David Beaty working energetically to turn around KU football


NOVEMBER 2015 – David Beaty didn’t hesitate when offered the Kansas football head coaching job last December by athletic director Sheahon Zenger.

Beaty, who served as an assistant at Texas A&M (2012-14) and previously two terms as a KU assistant coach (2008-09; 2011), knew how special it was at Mount Oread.

“We have an excellent genuine love for this program,” Beaty said. “We are humbled to be here, and I’ll tell you this: It took us no time because we absolutely love this place. The community is great. My wife and kids absolutely love it here. We have friends, we have a lot of different relationships already developed.

“There’s a lot of things about this place that captured me when we first got here, but one of the things that always sticks out in my mind is going to any KU sporting event, and when the game is actually imminent with the win – the victory is imminent – you get to hear that low, building, ‘Rock Chalk, Jayhawk,’ chant. I can assure you I’ve been to some of the finest venues in the country,

I dare say in the world, and there’s not much that captures you like that moment here at the University of Kansas, and I’m proud to be back here and be a part of that.”

While Beaty was thrilled to be the next coach, he was also a realist who knew the uphill climb Kansas faced. Thin on scholarship numbers and talent, most observers predicted KU to win at most one or two games this season. And in KU’s most winnable game in the season opener against FCS foe South Dakota State, Kansas lost, 41-38.

The Jayhawks lost their first seven games and it appeared quite possible they would go 0-12 in Beaty’s initial season.

But game after game, practice after practice, media session after media session, Beaty has a bounce in his step and preaches a positive message while knowing this is a process, just like it was for former KU head coach Mark Mangino, who inherited a losing program and built it into a national power with winning the most games in school history in 2007 (12-1) and earning an Orange Bowl victory.

Beaty, a Garland, Texas, native, arrived at KU as wide receivers coach in 2008, a year which saw Kansas go 8-5 and win the Insight Bowl. He’s thankful for the opportunity Mangino gave him and knows what it takes to be successful.

“I’m not sure I deserved it, but he gave me a chance. I’ll be forever grateful to him,” said Beaty, a master at building relationships and one of the best young recruiters in the country with deep ties to the Lone Star State who came to KU after serving as wide receivers coach at Rice for two seasons (2006-07). Kansas has 10 verbal commitments for 2016 and six are from Texas, including offensive lineman Chris Hughes and linebacker Hunter Harris.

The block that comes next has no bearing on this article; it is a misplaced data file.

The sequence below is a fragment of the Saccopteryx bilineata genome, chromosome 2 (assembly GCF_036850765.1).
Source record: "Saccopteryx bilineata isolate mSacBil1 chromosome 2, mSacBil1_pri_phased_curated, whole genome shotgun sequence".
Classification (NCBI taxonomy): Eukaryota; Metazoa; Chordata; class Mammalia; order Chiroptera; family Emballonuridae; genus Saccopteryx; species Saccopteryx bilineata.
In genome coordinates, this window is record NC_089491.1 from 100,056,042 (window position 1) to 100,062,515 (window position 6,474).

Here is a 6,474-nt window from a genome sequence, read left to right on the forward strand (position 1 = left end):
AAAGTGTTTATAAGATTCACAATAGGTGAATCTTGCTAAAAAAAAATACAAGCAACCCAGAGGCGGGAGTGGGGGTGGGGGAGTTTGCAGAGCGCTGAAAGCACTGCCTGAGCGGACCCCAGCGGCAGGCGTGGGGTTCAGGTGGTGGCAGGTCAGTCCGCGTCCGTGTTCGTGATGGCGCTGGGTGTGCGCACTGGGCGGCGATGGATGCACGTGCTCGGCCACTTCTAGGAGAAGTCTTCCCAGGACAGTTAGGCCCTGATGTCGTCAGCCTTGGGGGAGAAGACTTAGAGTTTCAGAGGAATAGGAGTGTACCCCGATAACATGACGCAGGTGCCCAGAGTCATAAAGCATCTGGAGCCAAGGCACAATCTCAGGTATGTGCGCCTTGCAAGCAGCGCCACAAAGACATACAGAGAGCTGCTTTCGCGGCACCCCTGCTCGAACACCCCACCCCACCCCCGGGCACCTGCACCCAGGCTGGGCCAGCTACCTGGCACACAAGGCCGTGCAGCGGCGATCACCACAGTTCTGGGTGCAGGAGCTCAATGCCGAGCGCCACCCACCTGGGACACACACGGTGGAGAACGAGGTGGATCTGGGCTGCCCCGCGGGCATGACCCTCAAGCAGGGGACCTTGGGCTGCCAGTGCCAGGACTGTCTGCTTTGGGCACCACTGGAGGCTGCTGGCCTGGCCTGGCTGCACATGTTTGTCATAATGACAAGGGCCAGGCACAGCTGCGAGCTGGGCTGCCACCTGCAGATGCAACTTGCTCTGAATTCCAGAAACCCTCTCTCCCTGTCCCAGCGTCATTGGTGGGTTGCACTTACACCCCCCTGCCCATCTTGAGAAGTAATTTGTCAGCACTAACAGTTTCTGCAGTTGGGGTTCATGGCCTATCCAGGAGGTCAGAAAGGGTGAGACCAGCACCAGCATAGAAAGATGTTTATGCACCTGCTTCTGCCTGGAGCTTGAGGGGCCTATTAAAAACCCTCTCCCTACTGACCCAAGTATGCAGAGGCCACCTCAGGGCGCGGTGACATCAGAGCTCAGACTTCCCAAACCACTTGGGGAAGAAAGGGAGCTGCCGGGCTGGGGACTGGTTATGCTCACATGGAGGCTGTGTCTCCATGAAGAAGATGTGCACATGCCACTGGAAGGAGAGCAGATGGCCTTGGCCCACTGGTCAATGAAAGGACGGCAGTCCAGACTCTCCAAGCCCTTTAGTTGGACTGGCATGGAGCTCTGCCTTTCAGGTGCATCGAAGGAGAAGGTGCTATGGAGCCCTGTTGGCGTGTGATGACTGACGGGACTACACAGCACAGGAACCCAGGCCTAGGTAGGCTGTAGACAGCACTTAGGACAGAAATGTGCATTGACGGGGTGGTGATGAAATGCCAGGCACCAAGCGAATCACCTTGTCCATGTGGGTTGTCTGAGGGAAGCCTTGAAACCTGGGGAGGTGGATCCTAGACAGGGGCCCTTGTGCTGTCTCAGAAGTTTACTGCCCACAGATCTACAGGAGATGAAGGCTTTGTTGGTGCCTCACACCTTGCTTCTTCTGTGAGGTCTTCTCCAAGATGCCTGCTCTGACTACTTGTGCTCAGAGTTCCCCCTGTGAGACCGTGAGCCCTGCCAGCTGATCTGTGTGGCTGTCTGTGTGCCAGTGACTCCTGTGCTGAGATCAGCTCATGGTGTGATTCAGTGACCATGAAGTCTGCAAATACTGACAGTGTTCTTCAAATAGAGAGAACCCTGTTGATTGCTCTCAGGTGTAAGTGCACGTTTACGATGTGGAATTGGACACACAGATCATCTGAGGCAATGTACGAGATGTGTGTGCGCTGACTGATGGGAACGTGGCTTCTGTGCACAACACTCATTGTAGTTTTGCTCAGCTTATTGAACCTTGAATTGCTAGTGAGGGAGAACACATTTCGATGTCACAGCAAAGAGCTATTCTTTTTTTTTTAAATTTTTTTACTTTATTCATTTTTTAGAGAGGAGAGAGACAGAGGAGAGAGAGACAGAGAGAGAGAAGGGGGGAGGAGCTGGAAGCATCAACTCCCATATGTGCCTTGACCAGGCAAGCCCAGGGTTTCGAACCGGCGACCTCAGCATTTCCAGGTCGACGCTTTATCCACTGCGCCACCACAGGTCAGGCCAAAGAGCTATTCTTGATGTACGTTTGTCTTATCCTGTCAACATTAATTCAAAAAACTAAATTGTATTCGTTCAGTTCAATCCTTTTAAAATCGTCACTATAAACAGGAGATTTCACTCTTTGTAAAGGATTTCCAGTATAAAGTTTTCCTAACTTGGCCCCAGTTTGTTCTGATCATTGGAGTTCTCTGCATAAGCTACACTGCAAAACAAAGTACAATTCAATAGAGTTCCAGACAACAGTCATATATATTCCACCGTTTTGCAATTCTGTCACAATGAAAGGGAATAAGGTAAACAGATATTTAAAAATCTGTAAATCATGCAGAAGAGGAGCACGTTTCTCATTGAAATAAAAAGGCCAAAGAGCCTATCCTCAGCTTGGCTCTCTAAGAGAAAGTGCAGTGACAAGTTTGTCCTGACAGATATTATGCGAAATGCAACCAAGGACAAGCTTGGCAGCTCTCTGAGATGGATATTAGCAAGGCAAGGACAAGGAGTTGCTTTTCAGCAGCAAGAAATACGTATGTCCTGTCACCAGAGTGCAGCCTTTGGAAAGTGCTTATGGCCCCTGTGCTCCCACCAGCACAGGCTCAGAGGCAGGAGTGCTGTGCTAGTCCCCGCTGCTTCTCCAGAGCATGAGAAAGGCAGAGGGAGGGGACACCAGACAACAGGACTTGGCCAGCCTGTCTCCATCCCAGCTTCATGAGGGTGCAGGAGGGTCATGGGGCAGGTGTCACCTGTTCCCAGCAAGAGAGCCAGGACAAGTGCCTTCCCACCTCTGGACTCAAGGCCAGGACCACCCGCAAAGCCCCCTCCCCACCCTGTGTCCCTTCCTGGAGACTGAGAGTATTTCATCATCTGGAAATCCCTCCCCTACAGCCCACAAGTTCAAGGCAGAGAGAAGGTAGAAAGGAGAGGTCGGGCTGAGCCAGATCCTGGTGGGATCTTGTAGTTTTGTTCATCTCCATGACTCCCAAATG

“Coach Mangino taught me you (recruit) every single day. And we do it every day. We are trying to make this thing better by creating a competitive environment and the way you do that is bring in better what you’ve got. Keep trying to find better than what you’ve got and that will make those guys better.”

Mangino also taught Beaty some other invaluable lessons.

“If you’ve ever spent any time around coach Mangino, I think the one phrase that people always have common ground with is ‘keep sawing wood,’ “ Beaty said. “That’s probably the thing that we have started with and we are going to continue with. I hate losing. However, I understand that everything is a process and we understand part of the process is learning to stay positive in the eyes of adversity.

“So we as coaches are going to continue to stay positive and we are going to stay positive with our players, with each other, because we believe in what we are doing and we know that it’s going to finally kick in. To borrow from (Mangino), we are going to keep sawing wood and that’s the way they are going to get this thing done.

“… You never know which swing is going to be the one,” Beaty added. “Never know which touch is going to be the one where you break through. We are looking forward to that.”

KU almost broke through on Oct. 17 in Lawrence with a 30-20 loss to Texas Tech. Despite the defeat, Kansas had its best game of the year and outplayed Tech the second half. The Jayhawks were down just 23-20 in the fourth quarter while holding the nation’s No. 2 scoring offense well under their average

Quarterback and former Bishop Miege star Ryan Willis, who started three October games against Baylor, Texas Tech and Oklahoma State, showed he could be the signal caller of the future with throwing for a KU freshman record 330 yards and two touchdowns while completing a freshman record 35 passes, two shy of tying a school mark.